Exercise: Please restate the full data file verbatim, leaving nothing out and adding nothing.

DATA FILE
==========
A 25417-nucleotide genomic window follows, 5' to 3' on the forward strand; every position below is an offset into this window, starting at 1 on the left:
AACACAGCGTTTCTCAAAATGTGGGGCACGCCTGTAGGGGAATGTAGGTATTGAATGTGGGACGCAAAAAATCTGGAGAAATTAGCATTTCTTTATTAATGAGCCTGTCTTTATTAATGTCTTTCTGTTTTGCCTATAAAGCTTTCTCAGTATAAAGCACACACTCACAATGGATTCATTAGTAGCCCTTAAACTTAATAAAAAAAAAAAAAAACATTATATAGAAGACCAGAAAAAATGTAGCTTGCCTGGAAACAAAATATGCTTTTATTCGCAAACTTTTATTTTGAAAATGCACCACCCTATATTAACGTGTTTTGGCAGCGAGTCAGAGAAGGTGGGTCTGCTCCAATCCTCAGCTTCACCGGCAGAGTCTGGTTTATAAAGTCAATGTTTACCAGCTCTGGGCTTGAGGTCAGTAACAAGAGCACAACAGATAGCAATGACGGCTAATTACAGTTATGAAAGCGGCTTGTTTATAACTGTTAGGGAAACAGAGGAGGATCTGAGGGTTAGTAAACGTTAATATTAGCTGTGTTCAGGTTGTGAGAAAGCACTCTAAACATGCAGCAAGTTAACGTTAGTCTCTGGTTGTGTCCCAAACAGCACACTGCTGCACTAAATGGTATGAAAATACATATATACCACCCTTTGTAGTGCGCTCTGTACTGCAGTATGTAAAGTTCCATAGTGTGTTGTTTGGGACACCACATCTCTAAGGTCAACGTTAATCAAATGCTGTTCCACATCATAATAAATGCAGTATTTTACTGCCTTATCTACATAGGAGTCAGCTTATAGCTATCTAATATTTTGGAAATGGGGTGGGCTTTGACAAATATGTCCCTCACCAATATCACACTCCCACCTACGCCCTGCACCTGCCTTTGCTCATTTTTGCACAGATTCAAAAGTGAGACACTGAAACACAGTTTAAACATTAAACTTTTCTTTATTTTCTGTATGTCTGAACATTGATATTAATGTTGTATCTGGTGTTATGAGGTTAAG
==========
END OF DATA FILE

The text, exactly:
A 25417-nucleotide genomic window follows, 5' to 3' on the forward strand; every position below is an offset into this window, starting at 1 on the left:
AACACAGCGTTTCTCAAAATGTGGGGCACGCCTGTAGGGGAATGTAGGTATTGAATGTGGGACGCAAAAAATCTGGAGAAATTAGCATTTCTTTATTAATGAGCCTGTCTTTATTAATGTCTTTCTGTTTTGCCTATAAAGCTTTCTCAGTATAAAGCACACACTCACAATGGATTCATTAGTAGCCCTTAAACTTAATAAAAAAAAAAAAAAACATTATATAGAAGACCAGAAAAAATGTAGCTTGCCTGGAAACAAAATATGCTTTTATTCGCAAACTTTTATTTTGAAAATGCACCACCCTATATTAACGTGTTTTGGCAGCGAGTCAGAGAAGGTGGGTCTGCTCCAATCCTCAGCTTCACCGGCAGAGTCTGGTTTATAAAGTCAATGTTTACCAGCTCTGGGCTTGAGGTCAGTAACAAGAGCACAACAGATAGCAATGACGGCTAATTACAGTTATGAAAGCGGCTTGTTTATAACTGTTAGGGAAACAGAGGAGGATCTGAGGGTTAGTAAACGTTAATATTAGCTGTGTTCAGGTTGTGAGAAAGCACTCTAAACATGCAGCAAGTTAACGTTAGTCTCTGGTTGTGTCCCAAACAGCACACTGCTGCACTAAATGGTATGAAAATACATATATACCACCCTTTGTAGTGCGCTCTGTACTGCAGTATGTAAAGTTCCATAGTGTGTTGTTTGGGACACCACATCTCTAAGGTCAACGTTAATCAAATGCTGTTCCACATCATAATAAATGCAGTATTTTACTGCCTTATCTACATAGGAGTCAGCTTATAGCTATCTAATATTTTGGAAATGGGGTGGGCTTTGACAAATATGTCCCTCACCAATATCACACTCCCACCTACGCCCTGCACCTGCCTTTGCTCATTTTTGCACAGATTCAAAAGTGAGACACTGAAACACAGTTTAAACATTAAACTTTTCTTTATTTTCTGTATGTCTGAACATTGATATTAATGTTGTATCTGGTGTTATGAGGTTAAG